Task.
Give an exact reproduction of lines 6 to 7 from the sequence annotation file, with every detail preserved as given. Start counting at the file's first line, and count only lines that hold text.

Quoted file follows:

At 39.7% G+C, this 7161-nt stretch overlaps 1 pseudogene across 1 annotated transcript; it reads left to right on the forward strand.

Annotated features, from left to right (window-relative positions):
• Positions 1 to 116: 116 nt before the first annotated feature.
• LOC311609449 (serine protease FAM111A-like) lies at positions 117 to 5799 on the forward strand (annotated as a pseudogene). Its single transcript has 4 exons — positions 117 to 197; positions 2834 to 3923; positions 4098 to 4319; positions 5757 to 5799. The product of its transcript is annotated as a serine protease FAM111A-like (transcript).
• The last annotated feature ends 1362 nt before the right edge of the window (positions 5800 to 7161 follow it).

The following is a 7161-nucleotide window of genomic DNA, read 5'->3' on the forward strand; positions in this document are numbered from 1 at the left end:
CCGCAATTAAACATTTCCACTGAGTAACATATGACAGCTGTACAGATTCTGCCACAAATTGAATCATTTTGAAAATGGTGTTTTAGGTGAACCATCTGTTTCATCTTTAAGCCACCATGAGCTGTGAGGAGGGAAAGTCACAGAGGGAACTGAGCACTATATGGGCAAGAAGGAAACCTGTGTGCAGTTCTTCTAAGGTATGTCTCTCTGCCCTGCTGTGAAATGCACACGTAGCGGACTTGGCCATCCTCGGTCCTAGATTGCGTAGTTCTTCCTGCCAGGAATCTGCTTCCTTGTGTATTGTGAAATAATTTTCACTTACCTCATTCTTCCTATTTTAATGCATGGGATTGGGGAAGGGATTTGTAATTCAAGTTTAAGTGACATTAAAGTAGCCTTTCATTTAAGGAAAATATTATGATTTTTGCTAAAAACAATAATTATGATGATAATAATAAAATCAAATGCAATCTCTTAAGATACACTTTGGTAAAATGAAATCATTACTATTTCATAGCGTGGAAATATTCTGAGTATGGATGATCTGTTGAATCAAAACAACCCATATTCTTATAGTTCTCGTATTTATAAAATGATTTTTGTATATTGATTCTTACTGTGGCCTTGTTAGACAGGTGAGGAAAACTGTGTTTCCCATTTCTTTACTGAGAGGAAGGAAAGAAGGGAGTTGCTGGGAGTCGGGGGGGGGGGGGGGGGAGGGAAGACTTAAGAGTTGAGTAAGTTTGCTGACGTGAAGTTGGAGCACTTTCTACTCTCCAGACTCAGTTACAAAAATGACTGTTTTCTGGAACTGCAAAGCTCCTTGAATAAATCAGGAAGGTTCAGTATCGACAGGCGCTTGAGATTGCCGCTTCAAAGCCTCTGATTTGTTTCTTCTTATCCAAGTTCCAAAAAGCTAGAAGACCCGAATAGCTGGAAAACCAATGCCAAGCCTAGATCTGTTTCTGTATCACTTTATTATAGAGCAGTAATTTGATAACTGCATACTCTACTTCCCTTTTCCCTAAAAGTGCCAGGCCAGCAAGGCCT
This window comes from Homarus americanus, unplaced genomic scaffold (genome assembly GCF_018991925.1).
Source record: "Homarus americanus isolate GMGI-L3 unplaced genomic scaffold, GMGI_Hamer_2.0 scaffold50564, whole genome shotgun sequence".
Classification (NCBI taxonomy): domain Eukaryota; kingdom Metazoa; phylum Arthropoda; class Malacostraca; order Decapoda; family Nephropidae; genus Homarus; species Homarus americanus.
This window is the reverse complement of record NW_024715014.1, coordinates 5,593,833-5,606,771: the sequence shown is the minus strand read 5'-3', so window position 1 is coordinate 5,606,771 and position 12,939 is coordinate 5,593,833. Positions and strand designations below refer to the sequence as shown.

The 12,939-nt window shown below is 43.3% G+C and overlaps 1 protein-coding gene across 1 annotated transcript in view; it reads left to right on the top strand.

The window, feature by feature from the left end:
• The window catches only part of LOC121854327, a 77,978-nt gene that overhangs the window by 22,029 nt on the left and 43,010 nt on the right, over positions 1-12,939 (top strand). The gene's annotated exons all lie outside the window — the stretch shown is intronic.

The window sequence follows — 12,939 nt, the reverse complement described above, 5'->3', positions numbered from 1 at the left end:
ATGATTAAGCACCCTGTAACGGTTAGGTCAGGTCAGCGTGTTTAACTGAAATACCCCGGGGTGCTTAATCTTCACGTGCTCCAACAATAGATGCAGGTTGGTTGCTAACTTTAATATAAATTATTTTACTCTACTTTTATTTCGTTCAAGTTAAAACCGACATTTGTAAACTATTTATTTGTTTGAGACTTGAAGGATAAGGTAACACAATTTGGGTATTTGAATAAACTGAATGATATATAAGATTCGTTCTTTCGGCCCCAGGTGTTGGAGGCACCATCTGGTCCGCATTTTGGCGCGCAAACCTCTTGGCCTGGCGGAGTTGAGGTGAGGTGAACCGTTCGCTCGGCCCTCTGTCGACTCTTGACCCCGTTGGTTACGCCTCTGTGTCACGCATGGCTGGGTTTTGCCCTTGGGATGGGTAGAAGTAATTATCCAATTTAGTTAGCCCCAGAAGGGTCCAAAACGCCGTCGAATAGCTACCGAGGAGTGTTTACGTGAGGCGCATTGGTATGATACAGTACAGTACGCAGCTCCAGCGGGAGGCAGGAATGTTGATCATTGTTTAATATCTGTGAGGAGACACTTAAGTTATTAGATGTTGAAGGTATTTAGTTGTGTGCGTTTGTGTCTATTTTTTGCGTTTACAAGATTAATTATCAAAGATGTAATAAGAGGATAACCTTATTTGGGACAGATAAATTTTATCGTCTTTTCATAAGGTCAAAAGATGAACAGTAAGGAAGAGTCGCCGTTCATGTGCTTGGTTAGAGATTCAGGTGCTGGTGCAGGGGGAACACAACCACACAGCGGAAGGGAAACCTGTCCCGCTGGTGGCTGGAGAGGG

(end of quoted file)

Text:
The following is a 7161-nucleotide window of genomic DNA, read 5'->3' on the forward strand; positions in this document are numbered from 1 at the left end:
CCGCAATTAAACATTTCCACTGAGTAACATATGACAGCTGTACAGATTCTGCCACAAATTGAATCATTTTGAAAATGGTGTTTTAGGTGAACCATCTGTTTCATCTTTAAGCCACCATGAGCTGTGAGGAGGGAAAGTCACAGAGGGAACTGAGCACTATATGGGCAAGAAGGAAACCTGTGTGCAGTTCTTCTAAGGTATGTCTCTCTGCCCTGCTGTGAAATGCACACGTAGCGGACTTGGCCATCCTCGGTCCTAGATTGCGTAGTTCTTCCTGCCAGGAATCTGCTTCCTTGTGTATTGTGAAATAATTTTCACTTACCTCATTCTTCCTATTTTAATGCATGGGATTGGGGAAGGGATTTGTAATTCAAGTTTAAGTGACATTAAAGTAGCCTTTCATTTAAGGAAAATATTATGATTTTTGCTAAAAACAATAATTATGATGATAATAATAAAATCAAATGCAATCTCTTAAGATACACTTTGGTAAAATGAAATCATTACTATTTCATAGCGTGGAAATATTCTGAGTATGGATGATCTGTTGAATCAAAACAACCCATATTCTTATAGTTCTCGTATTTATAAAATGATTTTTGTATATTGATTCTTACTGTGGCCTTGTTAGACAGGTGAGGAAAACTGTGTTTCCCATTTCTTTACTGAGAGGAAGGAAAGAAGGGAGTTGCTGGGAGTCGGGGGGGGGGGGGGGGGAGGGAAGACTTAAGAGTTGAGTAAGTTTGCTGACGTGAAGTTGGAGCACTTTCTACTCTCCAGACTCAGTTACAAAAATGACTGTTTTCTGGAACTGCAAAGCTCCTTGAATAAATCAGGAAGGTTCAGTATCGACAGGCGCTTGAGATTGCCGCTTCAAAGCCTCTGATTTGTTTCTTCTTATCCAAGTTCCAAAAAGCTAGAAGACCCGAATAGCTGGAAAACCAATGCCAAGCCTAGATCTGTTTCTGTATCACTTTATTATAGAGCAGTAATTTGATAACTGCATACTCTACTTCCCTTTTCCCTAAAAGTGCCAGGCCAGCAAGGCCT